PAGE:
One year later, Reinhardt hit on a way that he could help parents going through the same pain he experienced in isolation through the final years of his own son’s life: Two months ago, he launched a confidential support group for local parents whose children are struggling with addiction or are in early recovery.

“By opening up and talking to other people, I would have likely just encountered other people that could relate,” Reinhardt told “As much as I was embarrassed to talk to people and mention what my son was going through, when I felt like—‘How could these people possibly understand what it’s like?’—addiction is so prevalent now through our society that these people I was talking to could say, ‘Yeah, you know, my brother had a problem in his family with his daughter’ and ‘You know what my brother did?’ Or, ‘I heard about a good counselor that so-and-so used when he had a problem like this.’ And that is only If you have an open conversation with other people about what you are going through.”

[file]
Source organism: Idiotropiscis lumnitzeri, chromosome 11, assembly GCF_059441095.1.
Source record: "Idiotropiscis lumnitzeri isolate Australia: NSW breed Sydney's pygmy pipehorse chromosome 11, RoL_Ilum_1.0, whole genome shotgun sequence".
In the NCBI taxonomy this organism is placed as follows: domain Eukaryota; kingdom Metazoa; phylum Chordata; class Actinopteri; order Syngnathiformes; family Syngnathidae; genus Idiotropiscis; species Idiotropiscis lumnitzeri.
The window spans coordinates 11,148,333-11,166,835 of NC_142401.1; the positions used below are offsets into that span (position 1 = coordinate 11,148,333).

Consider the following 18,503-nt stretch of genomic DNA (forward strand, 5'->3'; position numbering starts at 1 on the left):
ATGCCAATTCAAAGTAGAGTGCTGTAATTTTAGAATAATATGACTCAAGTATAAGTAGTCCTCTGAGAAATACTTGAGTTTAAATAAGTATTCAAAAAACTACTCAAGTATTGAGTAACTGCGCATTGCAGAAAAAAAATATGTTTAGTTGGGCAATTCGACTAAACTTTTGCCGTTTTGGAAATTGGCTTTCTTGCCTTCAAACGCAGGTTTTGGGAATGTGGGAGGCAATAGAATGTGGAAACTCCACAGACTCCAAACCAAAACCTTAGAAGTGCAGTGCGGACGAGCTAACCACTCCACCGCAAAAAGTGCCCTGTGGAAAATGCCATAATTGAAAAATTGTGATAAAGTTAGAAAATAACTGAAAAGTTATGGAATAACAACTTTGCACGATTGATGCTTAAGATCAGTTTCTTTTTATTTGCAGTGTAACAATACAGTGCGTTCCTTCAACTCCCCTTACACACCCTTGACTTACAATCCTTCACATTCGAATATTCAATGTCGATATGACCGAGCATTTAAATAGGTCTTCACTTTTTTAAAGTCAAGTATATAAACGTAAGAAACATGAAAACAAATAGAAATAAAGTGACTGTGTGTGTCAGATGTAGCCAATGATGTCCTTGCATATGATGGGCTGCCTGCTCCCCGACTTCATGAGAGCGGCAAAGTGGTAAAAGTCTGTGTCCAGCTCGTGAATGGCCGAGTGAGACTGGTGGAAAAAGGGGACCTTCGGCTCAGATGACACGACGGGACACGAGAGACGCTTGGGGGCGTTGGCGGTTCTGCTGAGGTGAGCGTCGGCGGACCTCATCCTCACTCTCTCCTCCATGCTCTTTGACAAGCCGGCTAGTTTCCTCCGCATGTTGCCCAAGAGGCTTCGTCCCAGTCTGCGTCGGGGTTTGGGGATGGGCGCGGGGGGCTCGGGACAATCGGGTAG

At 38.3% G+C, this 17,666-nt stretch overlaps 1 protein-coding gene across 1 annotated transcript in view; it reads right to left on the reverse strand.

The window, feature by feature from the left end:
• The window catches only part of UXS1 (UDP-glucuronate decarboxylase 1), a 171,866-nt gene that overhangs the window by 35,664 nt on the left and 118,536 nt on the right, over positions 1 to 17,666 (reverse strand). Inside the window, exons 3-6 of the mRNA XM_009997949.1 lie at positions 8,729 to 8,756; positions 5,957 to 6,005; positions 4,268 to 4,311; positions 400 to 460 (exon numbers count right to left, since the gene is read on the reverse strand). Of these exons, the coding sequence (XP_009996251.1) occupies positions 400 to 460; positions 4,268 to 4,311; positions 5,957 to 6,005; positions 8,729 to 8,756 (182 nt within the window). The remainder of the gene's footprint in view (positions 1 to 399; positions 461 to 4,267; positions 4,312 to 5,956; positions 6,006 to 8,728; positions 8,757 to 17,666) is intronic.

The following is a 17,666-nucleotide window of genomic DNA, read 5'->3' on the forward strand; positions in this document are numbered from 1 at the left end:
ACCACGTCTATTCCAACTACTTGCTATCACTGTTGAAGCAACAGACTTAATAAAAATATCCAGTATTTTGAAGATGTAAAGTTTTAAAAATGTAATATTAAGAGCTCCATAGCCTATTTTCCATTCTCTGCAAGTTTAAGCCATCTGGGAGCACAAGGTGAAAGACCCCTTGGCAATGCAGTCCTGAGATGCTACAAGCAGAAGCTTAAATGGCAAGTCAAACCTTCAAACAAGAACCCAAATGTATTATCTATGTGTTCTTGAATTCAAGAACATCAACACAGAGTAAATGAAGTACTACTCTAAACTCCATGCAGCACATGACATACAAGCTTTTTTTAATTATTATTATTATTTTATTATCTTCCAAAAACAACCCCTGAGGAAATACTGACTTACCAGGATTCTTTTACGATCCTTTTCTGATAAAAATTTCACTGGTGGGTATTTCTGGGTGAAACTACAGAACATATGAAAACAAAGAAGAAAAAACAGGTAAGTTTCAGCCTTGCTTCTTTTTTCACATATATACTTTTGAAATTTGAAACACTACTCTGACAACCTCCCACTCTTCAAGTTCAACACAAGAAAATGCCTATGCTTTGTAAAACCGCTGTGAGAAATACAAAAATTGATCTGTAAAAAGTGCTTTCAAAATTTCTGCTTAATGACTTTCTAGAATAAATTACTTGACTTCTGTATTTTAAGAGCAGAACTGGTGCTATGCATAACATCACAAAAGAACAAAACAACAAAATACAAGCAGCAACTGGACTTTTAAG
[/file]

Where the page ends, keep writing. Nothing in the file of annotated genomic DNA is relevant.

Safe, confidential and run by a professionally trained and licensed facilitator, the New Canaan Parents Support Group runs 7 to 8:30 p.m. every Thursday at Congregational Church of New Canaan. Reinhardt asked that those interested contact him by phone or email (information here).

To this point, up to 10 people have come to the regular group session, Reinhardt said.

Police and human services providers say that the prevalence and use of opioids, including heroin, among New Canaanites have seen steep increases in recent years. Two months ago, another 2009 NCHS graduate, Chris Lynch, died of a heroin overdose in New Canaan. Experts say that heroin use in New Canaan often starts with use of prescribed opioid-based painkillers—for example, teens experimenting with Oxycodone pills found in a parent’s medicine cabinet.